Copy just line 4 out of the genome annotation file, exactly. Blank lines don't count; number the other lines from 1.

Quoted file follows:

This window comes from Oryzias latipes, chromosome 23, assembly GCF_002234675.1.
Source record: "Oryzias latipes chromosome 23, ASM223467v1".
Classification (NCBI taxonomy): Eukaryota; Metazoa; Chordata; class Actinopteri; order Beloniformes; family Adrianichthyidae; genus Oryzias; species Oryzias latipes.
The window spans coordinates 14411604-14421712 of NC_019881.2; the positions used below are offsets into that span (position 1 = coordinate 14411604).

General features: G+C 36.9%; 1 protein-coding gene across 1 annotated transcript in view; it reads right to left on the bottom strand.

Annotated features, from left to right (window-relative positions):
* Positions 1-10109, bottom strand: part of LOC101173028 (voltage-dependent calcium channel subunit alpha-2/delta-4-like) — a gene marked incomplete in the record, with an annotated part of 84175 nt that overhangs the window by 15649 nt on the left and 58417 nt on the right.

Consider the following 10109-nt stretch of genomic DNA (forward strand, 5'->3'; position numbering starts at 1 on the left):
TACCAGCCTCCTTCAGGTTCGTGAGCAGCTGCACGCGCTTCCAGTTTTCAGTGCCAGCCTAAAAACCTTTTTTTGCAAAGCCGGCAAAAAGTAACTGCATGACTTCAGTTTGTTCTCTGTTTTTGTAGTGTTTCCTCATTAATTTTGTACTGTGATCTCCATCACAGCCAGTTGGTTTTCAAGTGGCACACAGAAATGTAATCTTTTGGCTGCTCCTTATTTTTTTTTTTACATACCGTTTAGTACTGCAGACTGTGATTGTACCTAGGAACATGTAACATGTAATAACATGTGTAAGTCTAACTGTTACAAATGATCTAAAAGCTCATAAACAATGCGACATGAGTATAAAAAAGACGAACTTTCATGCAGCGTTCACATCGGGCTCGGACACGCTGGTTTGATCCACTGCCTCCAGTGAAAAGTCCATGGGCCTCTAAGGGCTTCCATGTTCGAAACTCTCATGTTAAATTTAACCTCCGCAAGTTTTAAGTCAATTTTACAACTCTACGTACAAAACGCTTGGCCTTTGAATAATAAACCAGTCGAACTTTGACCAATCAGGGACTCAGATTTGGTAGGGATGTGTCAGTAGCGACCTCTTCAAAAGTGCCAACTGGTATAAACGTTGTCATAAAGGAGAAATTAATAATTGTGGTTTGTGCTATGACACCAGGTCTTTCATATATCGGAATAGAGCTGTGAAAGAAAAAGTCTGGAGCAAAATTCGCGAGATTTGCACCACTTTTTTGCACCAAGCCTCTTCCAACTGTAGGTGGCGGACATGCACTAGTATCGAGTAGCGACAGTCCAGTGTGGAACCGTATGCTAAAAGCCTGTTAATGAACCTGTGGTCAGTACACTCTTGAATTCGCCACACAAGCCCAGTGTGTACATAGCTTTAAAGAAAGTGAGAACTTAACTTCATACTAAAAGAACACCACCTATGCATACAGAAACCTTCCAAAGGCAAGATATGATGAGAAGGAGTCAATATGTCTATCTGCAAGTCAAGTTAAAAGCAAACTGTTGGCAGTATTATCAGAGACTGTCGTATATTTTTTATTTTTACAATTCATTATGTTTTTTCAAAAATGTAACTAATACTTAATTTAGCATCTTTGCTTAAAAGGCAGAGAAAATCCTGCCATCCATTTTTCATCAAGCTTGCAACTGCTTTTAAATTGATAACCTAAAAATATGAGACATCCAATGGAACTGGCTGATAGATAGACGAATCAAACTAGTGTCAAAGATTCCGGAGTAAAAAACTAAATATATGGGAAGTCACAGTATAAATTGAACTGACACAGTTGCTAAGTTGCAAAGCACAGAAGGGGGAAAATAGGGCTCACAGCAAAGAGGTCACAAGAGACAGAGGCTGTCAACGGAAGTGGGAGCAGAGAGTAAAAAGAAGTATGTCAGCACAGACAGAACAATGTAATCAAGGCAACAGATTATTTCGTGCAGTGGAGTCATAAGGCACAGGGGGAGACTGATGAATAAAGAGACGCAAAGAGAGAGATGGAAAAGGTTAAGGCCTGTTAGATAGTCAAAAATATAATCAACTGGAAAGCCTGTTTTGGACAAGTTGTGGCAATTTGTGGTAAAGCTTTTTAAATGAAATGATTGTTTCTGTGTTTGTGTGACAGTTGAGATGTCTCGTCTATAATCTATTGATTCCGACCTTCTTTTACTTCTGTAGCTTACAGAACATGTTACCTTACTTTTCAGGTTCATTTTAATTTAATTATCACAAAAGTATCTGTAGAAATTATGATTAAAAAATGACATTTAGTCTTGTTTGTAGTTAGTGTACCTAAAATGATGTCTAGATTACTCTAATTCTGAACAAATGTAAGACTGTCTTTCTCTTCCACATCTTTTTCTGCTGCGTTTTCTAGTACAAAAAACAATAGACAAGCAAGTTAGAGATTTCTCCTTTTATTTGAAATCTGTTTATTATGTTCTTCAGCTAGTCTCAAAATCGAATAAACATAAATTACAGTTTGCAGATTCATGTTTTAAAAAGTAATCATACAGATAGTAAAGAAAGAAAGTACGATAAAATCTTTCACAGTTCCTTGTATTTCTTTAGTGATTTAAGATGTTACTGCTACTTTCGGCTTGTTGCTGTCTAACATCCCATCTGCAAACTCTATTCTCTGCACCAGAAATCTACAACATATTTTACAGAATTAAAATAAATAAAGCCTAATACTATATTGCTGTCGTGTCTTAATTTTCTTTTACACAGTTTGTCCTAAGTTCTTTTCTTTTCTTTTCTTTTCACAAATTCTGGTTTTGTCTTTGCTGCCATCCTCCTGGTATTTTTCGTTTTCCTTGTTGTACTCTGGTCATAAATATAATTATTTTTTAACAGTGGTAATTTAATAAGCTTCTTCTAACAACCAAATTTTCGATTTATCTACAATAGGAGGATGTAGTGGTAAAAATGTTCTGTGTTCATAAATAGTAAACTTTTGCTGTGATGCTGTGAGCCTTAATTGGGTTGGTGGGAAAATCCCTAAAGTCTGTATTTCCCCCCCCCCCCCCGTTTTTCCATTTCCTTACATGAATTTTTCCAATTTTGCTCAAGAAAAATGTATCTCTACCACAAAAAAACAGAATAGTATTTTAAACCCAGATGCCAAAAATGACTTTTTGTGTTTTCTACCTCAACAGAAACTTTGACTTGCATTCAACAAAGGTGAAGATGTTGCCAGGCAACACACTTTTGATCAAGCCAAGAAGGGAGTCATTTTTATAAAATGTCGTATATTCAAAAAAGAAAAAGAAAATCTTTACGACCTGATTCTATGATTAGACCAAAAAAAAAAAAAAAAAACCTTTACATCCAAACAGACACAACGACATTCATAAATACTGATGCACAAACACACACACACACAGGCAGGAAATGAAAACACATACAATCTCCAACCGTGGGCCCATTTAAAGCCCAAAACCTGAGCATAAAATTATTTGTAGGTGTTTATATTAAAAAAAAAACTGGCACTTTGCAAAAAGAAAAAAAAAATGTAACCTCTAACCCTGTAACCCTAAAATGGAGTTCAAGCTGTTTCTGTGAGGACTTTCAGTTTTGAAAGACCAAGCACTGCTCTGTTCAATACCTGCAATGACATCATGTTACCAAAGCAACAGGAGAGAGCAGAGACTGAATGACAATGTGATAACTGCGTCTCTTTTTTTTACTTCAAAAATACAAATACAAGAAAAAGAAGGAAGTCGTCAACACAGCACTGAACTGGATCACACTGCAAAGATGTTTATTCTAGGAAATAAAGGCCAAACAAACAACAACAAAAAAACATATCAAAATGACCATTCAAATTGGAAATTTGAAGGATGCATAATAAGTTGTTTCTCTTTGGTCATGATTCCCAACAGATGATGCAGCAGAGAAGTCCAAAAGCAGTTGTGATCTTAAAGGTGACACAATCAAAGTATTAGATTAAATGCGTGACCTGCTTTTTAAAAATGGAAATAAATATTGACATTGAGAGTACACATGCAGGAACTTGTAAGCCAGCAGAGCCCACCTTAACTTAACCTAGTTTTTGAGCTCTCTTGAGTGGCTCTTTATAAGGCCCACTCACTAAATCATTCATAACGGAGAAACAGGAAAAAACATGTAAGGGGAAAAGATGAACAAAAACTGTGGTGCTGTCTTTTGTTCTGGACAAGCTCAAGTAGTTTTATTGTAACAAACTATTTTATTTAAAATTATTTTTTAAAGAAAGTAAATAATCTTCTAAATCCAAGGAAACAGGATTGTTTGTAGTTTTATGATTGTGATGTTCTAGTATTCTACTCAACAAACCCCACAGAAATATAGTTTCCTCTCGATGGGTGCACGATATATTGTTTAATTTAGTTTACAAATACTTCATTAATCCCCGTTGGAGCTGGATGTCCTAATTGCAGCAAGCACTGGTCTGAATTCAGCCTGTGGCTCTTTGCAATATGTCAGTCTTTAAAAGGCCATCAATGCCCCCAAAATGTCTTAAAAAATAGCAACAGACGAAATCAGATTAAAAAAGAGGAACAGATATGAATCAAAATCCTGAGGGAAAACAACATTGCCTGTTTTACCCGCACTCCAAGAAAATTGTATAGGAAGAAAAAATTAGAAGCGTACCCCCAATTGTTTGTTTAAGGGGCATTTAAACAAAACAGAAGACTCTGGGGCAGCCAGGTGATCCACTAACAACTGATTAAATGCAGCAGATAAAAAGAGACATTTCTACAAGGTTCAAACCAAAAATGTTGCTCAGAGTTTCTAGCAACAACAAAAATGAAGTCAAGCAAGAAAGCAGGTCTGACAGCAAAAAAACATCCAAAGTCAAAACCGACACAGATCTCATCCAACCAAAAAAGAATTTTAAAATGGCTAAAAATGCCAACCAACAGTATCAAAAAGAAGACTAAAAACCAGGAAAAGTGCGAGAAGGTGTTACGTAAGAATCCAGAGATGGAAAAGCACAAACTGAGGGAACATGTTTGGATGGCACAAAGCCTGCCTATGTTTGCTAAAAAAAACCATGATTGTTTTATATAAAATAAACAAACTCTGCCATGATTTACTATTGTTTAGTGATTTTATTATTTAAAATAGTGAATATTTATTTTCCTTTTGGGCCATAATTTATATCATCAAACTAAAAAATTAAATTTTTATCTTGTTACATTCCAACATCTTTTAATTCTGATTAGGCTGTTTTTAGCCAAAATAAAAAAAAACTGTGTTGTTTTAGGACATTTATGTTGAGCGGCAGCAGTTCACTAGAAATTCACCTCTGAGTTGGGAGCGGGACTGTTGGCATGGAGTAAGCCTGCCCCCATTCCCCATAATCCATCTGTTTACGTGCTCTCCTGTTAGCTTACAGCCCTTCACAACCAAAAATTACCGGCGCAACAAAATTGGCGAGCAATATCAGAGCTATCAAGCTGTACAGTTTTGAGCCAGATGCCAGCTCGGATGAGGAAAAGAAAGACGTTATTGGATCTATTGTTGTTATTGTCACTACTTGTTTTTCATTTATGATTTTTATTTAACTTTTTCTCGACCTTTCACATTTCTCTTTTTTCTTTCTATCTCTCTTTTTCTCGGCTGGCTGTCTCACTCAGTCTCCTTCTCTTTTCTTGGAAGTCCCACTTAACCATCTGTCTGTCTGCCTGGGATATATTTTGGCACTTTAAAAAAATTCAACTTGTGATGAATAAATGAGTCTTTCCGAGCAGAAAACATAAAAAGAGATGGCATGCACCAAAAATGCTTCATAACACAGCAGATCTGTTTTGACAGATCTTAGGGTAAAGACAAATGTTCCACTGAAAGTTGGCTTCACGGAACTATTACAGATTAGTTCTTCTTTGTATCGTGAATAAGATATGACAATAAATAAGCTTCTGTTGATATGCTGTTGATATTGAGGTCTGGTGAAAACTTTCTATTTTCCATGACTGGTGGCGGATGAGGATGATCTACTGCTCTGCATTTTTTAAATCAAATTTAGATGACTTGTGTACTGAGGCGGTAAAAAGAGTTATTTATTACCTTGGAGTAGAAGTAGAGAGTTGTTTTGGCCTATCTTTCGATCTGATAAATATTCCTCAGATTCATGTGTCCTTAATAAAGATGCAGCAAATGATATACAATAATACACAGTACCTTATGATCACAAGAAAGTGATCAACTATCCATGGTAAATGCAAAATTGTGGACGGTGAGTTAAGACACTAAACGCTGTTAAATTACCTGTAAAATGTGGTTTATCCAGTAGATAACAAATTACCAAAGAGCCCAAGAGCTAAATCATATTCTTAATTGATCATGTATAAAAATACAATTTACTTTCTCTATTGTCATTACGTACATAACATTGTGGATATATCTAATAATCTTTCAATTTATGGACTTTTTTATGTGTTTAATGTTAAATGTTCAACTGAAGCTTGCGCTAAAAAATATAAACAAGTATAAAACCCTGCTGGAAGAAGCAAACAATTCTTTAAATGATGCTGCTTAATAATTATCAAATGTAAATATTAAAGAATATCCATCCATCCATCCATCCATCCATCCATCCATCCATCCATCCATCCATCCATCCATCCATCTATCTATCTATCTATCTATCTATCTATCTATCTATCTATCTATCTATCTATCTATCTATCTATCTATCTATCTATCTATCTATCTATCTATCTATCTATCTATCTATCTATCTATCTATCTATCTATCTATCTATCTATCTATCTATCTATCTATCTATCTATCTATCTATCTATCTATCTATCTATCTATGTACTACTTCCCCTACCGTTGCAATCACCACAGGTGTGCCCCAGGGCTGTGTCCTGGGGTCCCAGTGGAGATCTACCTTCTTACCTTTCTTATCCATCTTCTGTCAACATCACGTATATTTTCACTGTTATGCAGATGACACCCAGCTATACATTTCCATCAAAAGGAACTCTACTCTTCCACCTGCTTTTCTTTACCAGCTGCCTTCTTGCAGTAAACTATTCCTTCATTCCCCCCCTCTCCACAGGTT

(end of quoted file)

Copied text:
The window spans coordinates 14411604-14421712 of NC_019881.2; the positions used below are offsets into that span (position 1 = coordinate 14411604).